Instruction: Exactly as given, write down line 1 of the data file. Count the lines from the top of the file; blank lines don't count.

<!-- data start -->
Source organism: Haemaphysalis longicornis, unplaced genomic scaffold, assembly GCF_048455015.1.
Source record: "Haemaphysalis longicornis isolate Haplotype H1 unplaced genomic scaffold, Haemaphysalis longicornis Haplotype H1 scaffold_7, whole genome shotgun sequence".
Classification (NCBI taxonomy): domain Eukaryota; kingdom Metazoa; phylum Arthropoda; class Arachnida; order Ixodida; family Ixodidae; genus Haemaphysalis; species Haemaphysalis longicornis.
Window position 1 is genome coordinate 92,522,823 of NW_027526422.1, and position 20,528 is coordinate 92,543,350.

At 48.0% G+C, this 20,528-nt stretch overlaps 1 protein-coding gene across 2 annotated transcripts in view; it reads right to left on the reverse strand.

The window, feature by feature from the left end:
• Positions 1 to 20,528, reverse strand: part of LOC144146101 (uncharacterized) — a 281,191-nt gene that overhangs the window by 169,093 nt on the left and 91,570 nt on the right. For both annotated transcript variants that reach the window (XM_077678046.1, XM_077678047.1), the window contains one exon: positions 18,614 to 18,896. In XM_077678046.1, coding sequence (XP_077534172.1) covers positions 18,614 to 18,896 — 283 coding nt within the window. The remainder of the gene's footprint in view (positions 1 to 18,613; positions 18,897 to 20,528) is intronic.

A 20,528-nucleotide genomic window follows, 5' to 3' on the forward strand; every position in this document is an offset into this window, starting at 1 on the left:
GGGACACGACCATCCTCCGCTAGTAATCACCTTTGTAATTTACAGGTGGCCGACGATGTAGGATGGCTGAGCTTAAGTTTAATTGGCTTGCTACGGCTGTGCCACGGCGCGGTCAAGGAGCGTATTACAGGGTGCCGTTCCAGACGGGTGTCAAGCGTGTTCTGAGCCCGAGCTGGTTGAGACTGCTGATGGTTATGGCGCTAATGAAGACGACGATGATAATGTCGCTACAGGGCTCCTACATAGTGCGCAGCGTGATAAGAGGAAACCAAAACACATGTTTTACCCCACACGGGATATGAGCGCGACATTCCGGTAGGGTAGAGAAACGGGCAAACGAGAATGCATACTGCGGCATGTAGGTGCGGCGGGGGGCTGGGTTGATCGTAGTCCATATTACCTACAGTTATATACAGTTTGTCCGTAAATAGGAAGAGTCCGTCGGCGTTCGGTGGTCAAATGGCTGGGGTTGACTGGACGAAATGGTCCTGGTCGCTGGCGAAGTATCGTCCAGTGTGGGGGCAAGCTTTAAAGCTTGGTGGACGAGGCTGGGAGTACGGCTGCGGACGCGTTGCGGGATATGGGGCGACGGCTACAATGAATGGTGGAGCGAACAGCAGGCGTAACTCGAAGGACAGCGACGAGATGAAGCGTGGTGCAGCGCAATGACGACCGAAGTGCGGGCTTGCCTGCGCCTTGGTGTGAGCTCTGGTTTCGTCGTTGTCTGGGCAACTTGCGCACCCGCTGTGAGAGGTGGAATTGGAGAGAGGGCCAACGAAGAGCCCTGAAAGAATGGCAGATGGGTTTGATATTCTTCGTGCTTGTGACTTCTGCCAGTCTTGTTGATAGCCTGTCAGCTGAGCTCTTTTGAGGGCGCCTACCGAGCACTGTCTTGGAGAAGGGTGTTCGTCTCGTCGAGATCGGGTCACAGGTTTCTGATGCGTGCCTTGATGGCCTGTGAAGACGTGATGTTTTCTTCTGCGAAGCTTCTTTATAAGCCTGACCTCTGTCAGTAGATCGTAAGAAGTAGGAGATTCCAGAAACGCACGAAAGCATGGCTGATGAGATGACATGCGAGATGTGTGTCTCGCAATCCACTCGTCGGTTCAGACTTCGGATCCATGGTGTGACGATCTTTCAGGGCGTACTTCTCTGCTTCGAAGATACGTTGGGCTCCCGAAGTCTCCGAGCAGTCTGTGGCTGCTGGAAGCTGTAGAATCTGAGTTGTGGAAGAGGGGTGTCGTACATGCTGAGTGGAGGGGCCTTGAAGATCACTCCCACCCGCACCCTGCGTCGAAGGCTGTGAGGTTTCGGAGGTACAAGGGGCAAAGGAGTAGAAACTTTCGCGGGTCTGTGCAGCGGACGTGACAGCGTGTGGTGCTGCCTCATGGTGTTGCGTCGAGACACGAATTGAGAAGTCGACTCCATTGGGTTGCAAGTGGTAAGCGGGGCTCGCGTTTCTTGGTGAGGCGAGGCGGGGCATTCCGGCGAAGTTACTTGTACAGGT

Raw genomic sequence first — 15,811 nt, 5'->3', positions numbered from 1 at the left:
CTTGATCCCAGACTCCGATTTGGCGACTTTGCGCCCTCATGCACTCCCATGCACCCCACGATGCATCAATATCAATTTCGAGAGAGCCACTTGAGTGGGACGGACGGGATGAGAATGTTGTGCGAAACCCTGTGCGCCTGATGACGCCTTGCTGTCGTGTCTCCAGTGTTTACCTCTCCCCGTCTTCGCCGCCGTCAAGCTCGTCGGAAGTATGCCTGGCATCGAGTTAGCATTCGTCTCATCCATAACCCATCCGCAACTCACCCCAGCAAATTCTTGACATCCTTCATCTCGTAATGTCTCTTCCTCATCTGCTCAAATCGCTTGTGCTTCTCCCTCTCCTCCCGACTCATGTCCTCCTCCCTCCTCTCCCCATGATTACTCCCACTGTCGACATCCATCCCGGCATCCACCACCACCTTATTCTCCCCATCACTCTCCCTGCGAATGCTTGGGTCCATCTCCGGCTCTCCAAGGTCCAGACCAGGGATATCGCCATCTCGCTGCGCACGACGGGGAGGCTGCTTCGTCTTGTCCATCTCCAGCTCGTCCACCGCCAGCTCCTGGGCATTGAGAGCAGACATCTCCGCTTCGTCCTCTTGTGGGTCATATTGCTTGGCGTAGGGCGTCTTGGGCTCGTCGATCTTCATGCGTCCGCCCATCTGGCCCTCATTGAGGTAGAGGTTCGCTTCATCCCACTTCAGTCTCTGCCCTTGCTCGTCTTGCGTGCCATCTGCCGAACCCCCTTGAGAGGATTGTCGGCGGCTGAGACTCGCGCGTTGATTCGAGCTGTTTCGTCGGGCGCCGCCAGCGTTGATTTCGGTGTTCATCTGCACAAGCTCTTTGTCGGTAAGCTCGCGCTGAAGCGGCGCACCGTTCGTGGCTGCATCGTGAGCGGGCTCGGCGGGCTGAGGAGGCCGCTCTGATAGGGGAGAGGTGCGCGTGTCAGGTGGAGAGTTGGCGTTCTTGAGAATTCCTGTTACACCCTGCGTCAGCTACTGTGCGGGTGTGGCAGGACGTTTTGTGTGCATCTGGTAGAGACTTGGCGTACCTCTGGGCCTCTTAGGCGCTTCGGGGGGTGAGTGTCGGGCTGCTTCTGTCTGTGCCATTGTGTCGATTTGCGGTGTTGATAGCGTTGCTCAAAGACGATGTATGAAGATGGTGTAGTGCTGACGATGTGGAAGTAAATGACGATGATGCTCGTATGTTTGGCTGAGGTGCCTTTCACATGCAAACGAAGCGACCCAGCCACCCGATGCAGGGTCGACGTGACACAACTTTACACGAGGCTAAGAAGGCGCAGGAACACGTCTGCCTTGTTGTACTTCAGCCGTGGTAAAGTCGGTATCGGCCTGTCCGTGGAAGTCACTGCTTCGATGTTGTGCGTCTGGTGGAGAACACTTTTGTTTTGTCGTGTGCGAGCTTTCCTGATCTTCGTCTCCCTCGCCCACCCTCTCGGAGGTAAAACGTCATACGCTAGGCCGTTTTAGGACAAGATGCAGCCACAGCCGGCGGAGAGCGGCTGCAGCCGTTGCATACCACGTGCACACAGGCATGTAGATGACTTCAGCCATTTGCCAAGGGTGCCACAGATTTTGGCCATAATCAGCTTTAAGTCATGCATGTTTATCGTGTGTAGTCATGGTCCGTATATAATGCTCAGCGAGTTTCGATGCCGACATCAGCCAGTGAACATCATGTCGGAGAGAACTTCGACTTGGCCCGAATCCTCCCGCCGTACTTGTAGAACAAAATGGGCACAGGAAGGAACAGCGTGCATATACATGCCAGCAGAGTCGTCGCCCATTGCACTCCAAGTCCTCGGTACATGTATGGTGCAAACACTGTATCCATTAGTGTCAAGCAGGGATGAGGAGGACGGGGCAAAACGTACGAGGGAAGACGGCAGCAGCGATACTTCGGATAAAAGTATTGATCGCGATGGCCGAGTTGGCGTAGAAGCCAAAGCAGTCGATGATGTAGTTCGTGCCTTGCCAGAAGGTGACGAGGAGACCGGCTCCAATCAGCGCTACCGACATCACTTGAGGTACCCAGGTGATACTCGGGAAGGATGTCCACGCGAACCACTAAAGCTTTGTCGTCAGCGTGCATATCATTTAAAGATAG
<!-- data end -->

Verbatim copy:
Source organism: Haemaphysalis longicornis, unplaced genomic scaffold, assembly GCF_048455015.1.